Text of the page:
Are you one of those people that no matter how careful you perfectly plan a task or trip, something is always bound to go awry? Ladybug (Brad Pitt) is going through an existential crisis as an unlucky assassin determined to do his job peacefully after one too many gigs gone off the rails. Starting to think that the one thing all of those jobs have had in common is him, fate has other plans. Ladybug’s latest mission puts him on a collision course with lethal adversaries from around the globe – all with connected, yet conflicting, objectives – on the world’s fastest train…and he’s got to figure out how to get off with his bad luck in tact.
Based on the book by Kotaro Isaka and directed by David Leitch, Bullet Train is a wild, non-stop thrill ride through modern-day Japan. Ironcially, two of the film’s executive producers, Yuma Terada and Ryosuke Saegusa, are co-founders of the Tokyo and New York-based production company and literary agency CTB, which brings contemporary Japanese storytelling to Hollywood.
Having said that, as much as I enjoyed the adrenaline junkie ride through the eyes of Brad Pitt, I couldn’t help wonder why this premise was feeling vaguely familiar. I mean there was a little Tarantino Kill Bill influence all way down to the graphics married with the coolness of the John Wick franchise. Having entered the business as a stuntman, and rising to become a stunts supervisor/choreographer before staking a groundbreaking directorial style with the films Deadpool 2, Atomic Blonde, Fast & Furious Presents: Hobbs & Shaw, and John Wick, it’s no surprise Leitch is took big, provocative swings with this flick influenced by other styles the filmmaker obviously admired and from his own previous work.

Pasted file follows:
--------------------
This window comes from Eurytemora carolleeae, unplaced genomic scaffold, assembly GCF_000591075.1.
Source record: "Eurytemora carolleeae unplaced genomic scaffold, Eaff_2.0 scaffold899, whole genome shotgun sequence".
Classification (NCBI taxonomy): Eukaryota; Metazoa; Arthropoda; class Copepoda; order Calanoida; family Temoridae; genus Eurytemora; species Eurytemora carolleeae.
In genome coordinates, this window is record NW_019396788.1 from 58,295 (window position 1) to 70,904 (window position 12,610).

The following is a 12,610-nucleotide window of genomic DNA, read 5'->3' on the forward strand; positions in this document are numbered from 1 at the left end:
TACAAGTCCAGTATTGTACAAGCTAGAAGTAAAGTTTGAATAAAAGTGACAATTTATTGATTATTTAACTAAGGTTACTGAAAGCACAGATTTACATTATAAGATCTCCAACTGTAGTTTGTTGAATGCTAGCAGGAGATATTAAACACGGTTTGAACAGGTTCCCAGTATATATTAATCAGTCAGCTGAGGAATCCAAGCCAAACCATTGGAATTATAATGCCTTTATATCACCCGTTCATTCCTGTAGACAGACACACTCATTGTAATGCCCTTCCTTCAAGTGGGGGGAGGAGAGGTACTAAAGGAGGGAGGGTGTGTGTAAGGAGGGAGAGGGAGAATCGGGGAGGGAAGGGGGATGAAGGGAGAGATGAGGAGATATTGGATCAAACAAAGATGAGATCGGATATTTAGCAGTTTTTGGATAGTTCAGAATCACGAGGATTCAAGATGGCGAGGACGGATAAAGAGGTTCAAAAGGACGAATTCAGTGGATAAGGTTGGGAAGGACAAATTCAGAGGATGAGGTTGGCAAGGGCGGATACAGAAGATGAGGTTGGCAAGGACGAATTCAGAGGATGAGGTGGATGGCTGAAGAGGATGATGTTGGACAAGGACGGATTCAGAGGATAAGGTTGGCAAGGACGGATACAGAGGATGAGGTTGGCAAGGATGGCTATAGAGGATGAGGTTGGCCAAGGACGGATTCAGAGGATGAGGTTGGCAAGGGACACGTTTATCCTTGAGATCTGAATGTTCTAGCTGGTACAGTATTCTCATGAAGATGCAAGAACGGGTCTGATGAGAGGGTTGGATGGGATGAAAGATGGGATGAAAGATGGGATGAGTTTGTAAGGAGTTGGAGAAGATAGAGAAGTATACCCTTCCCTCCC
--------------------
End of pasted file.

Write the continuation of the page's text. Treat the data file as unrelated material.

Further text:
Aside from Pitt, this insane cast includes Brian Tyree Henry and Aaron Taylor Johnson, whose comic chemistry is ludicrous, yet delightfully entertaining. Joey King as The Prince is a Daddy’s girl gone wrong. Andrew Koji, Zazie Beetz, Benito A. Martínez Ocasio aka Bad Bunny and the always stellar Michael Shannon did the damn thing. The fact that most of the action takes places primarily in the tight confines of train cars, could easily have been problematic, but somehow cinematographer Jonathan Sela (known for his prowess on The Lost City and Deadpool 2) worked it all the way out providing shots that were stunningly awkward and beautiful. The stunts were electrifying and the score perfectly complimented the action, although my personal favorite was hearing Bonnie Tyler’s “I Need A Hero” belted in Japanese.
Bullet Train, though a familiar premise through the eyes of modern Japan moves faster than a speeding bullet (yes the pun is intentional), while reminding audiences if you do not control your fate…it will control you. Produced by Antoine Fuqua, Leitch and Kelly McCormick in association with Sony Pictures, Bullet Train slides into theaters today.